The Macallan Estate is a first for the distillery, a whisky made partially from barley grown on the scenic Easter Elchies estate where the newly redesigned distillery is located (this barley is normally reserved for more expensive releases).
The whisky immediately reads as Macallan, meaning that the sherry influence hits you first and foremost. But there’s a bit more spice present than usual, and perhaps it’s not quite as sweet. Ultimately, you are paying for the story of the whisky’s provenance and the nicely designed gift box that comes with some beautiful photography. If your dad is a true Macallan fanatic, he’ll appreciate this single malt. $250
The Balvenie Stories Range – The Sweet Toast of American Oak, A Week of Peat, and A Day of Dark Barley
There are three new whiskies from The Balvenie to choose from, each with its own unique character, intricate name, and price point. The first is The Sweet Toast of American Oak, a whiskey aged in bourbon barrels for 12 years and finished in virgin toasted American oak.
The second is the 14-year-old A Week of Peat, which doesn’t differ much from Balvenie Peat Week, but is subtly smoky and wonderful all the same. Finally, there’s longtime malt master David Stewart’s creation A Day of Dark Barley, a 26-year-old whisky distilled from dark roasted chocolate malt. $60 (Sweet Toast), $100 (Week of Peat), $800 (Dark Barley)
Orphan Barrel Forager’s Keep 26 Year Old Single Malt Scotch Whisky
People have been freaking out about the price of this whisky, but in reality it’s not that different from similarly aged single malt scotches. It’s just that the whole Orphan Barrel shtick can wear a bit thin with stories about finding lost barrels and such.
In this case, though, the brand has been very forthcoming about the details of the whisky. This single malt, the first ever from the Orphan Barrel line, is a tasty whisky from the defunct Pittyvaich distillery (it closed in 1993). According to the tasting notes, look for flavors of vanilla cream and “distant orange peel.” $400
The Tyrconnell 16 Year Old Oloroso & Moscatel Cask Finish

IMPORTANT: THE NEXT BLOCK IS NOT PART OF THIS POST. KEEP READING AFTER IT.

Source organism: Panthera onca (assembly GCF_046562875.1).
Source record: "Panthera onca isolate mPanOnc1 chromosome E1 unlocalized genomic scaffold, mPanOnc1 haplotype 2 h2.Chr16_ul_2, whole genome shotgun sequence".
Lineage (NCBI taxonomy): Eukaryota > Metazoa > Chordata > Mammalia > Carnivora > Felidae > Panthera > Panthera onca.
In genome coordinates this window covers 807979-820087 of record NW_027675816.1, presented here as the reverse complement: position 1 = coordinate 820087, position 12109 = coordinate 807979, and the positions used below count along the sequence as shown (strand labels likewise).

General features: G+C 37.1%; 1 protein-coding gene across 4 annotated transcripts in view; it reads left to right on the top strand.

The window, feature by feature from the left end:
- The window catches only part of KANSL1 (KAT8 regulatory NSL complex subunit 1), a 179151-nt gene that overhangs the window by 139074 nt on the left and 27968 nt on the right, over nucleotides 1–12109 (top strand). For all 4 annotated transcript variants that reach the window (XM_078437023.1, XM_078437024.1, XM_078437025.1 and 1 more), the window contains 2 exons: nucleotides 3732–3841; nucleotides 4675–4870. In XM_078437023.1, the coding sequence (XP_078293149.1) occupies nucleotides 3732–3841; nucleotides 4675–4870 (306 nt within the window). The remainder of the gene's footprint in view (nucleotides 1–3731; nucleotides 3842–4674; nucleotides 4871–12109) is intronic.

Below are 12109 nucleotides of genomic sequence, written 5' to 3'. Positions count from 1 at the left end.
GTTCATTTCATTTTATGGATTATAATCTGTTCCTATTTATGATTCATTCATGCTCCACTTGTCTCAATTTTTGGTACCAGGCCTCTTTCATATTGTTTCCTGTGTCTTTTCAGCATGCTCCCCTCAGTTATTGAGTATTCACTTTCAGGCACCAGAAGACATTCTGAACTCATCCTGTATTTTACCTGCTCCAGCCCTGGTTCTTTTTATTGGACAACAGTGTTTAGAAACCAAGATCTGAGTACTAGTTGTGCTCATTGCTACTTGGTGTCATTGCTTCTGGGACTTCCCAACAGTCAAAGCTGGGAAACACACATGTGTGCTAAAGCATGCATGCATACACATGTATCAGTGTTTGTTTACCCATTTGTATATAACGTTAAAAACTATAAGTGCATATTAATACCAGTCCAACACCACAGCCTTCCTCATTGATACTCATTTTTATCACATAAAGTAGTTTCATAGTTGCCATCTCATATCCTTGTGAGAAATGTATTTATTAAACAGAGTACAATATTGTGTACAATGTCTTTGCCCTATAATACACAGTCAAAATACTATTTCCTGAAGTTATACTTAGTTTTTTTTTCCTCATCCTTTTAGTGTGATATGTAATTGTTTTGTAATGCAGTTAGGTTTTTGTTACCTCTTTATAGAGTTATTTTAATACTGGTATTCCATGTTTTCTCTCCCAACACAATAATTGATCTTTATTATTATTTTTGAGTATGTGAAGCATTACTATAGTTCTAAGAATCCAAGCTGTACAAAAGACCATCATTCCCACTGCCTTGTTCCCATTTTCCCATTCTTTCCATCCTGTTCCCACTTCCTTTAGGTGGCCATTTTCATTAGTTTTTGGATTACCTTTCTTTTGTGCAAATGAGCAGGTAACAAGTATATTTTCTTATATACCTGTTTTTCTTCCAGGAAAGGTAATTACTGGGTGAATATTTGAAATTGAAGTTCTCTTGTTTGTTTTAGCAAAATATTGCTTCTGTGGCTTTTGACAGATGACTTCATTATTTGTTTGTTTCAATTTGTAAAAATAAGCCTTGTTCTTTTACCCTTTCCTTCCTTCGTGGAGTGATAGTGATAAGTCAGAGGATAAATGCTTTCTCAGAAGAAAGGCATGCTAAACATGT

Fancy something new in the Irish whiskey category? There is plenty to choose from, but some particularly stand out. One is The Tyrconnell’s new 16-year-old single malt finished in casks that were seasoned with both oloroso and moscatel wine from Spain.
This isn’t the first time the brand has released a cask-finished expression, but this one certainly seems to be the most unique of the bunch. According to the distillery, expect notes of jasmine, dark chocolate, and grapefruit throughout. $100
Balcones Pot Still Bourbon
Balcones is one of the most innovative craft distilleries in the country, and one that really has made Texas whiskey a respectable category.
The latest addition to the Waco distillery’s core range of whiskies is Pot Still Bourbon, aged for two years and distilled in the titular pot stills as opposed to the column stills many bourbons are produced in. The mash bill is a mix of Texas grains, including blue corn, wheat, rye, and malted barley. $30
Champagne Bollinger La Grande Année 2008
This new release from the Champagne Bollinger house is a 2008 vintage that was fermented in barrels. It is made up of 71 percent pinot noir and 29 percent chardonnay, with a relatively moderate dosage of eight grams per liter.
It has proven to be a very popular new champagne, so much so that in April Bollinger decided to pause on further releases of the magnums. Take a break from the whiskey and sip some of this bubbly with your dad this Father’s Day. $170
Grand Mayan Tequila Reposado
The first thing you’ll notice about Grand Mayan Tequila is the beautiful bottle that the liquid comes in: a hand-painted piece of art with 14-carat gold lettering. Of course the liquid within should match the outer appearance, and in this case it absolutely does.
The newest expression, joining the Ultra Aged and Silver, is the Reposado. The tequila is aged for six to eight months in French and American oak, adding luxurious notes of vanilla and oak to the sweet, earthy agave. This is a delicious tequila you can sip all night long, and it’s probably best not to waste it in a cocktail. $80
Grand Marnier Cuvée Louis Alexandre
The latest from Grand Marnier was named after the creator of the brand, Louis-Alexandre Marnier Lapostolle.
For this release, master blender Patrick Raguenaud combined 82 percent cognac aged in French oak in Bourg-Charente with 18 percent orange liqueur – a much higher ratio of cognac than regular Grand Marnier. Pour this over a large ice cube and enjoy with a strong espresso after dinner. $70